Can I prevent traveler's diarrhea?
The best way to
prevent traveler's diarrhea is to avoid food or water that may be contaminated.
A good rule of thumb for food safety is, "If it's not boiled, well-cooked, or peeled, don't eat it." Raw seafood and milk products
usually are high-risk foods for bacterial contamination. Dry foods, such as
breads, or fruits that you can peel are safe to eat.
drinking local water where you are traveling. Beverages that are usually safe
to drink include:
- Tea and coffee if made with boiled
- Carbonated bottled water or soda pop.
beer and wine.
Water also can be filtered or treated with iodine to make
it safe to drink.
Also, be aware that contaminated water may be
used to wash fruits and vegetables, clean utensils and plates, and make ice
cubes. Brushing your teeth with untreated water also may increase your risk of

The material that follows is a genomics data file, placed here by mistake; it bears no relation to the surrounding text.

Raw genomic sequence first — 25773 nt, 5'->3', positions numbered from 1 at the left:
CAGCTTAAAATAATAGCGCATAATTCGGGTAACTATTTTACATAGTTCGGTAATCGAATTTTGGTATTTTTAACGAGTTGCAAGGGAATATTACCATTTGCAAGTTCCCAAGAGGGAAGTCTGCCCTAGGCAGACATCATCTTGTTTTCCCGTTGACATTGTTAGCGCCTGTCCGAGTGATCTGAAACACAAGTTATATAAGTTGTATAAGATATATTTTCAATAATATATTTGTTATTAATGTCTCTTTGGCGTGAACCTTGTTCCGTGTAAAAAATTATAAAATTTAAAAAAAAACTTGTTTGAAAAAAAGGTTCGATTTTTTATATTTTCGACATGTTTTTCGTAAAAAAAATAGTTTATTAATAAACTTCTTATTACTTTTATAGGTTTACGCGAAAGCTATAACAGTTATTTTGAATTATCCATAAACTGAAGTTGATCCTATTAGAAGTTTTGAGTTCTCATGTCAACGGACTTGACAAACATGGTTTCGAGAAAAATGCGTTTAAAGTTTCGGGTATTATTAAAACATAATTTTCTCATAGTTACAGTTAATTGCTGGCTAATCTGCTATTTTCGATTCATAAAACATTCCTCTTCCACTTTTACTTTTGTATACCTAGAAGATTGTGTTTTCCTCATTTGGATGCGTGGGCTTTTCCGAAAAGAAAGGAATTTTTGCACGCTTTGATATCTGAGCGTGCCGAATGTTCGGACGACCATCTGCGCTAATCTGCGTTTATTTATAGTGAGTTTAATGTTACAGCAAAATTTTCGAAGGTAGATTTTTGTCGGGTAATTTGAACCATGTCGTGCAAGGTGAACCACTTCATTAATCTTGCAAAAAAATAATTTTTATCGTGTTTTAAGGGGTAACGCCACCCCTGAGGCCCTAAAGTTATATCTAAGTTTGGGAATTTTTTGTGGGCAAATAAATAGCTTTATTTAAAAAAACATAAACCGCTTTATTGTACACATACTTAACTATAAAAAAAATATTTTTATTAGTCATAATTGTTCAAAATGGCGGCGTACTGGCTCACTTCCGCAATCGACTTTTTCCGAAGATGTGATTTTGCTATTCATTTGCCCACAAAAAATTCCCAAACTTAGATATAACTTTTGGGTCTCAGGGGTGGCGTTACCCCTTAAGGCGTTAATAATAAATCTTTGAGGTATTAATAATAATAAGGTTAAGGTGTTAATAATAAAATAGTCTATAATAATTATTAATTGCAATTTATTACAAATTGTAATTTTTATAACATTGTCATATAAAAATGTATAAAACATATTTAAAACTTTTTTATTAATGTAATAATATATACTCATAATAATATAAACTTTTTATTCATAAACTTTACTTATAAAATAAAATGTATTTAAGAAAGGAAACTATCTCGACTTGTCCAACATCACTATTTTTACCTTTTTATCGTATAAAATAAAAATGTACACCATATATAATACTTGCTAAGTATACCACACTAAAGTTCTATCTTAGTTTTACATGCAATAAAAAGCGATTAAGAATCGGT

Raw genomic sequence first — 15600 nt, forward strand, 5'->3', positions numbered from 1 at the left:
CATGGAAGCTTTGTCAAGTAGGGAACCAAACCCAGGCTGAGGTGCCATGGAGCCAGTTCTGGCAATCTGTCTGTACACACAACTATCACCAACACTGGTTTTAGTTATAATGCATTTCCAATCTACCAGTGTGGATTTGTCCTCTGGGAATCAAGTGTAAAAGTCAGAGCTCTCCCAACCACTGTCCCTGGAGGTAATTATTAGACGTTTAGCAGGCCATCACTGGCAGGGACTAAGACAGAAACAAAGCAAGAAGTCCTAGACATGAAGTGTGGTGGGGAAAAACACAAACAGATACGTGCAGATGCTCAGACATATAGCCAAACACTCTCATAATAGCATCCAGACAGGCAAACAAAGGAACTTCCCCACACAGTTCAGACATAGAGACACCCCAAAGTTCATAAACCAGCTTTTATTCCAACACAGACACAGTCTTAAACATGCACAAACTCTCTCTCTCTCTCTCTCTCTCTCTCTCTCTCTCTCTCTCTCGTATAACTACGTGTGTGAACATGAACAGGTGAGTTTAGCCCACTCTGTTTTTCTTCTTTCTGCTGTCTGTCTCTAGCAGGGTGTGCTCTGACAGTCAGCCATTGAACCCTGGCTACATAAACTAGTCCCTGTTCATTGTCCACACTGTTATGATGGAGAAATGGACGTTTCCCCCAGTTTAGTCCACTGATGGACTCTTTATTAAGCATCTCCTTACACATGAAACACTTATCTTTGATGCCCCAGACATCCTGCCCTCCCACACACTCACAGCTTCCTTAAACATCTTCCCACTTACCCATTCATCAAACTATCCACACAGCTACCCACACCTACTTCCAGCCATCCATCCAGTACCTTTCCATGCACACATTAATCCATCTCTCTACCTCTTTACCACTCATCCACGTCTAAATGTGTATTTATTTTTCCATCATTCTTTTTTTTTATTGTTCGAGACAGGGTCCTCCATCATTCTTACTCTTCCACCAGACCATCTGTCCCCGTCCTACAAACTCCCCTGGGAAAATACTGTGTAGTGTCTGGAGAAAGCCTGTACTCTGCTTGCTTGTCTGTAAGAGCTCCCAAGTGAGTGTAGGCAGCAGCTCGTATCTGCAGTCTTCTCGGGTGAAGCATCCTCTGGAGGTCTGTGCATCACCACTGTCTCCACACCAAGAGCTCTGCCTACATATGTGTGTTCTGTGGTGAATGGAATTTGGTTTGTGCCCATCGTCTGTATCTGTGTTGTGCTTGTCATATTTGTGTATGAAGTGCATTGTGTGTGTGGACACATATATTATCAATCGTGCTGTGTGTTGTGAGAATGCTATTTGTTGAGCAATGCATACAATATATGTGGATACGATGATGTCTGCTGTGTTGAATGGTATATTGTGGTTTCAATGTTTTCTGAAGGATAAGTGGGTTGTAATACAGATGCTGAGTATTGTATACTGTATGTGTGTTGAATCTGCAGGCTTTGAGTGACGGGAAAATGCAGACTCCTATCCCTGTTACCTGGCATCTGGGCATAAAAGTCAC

Avoid eating food from street vendors where flies can
transmit bacteria and poor hygiene practices are more likely to contaminate
foods. If you purchase food at an outdoor market, make sure you boil it, cook
it thoroughly, or peel it before you eat it.
hand-washing is important in preventing the spread of
infectious diseases. Washing with treated water or using alcohol wipes or
antibacterial gels to disinfect your hands are good
ways to reduce your risk of getting an infectious disease.
with your doctor about antibiotics you can carry with you on your trip and
instructions on when to use them just in case you should develop
Other information sources
In the United States,
the Centers for Disease Control and Prevention (CDC) maintains current
information on infectious diseases around the world. Local health departments
can access this information to help you determine what prevention measures—such
as vaccines, antimalarial medicine, or supplies to treat water—are appropriate
for the area of the world you are traveling to. The CDC also offers a
Traveler's Health Hotline at (404) 332-4559. The CDC website
(wwwn.cdc.gov/travel/default.aspx) also updates information for travelers.
Resources for medical care in a foreign country
include embassies or consulates and major hotels. For English-speaking
travelers, multinational corporations or credit card companies also may have
referrals for local medical care in the foreign country.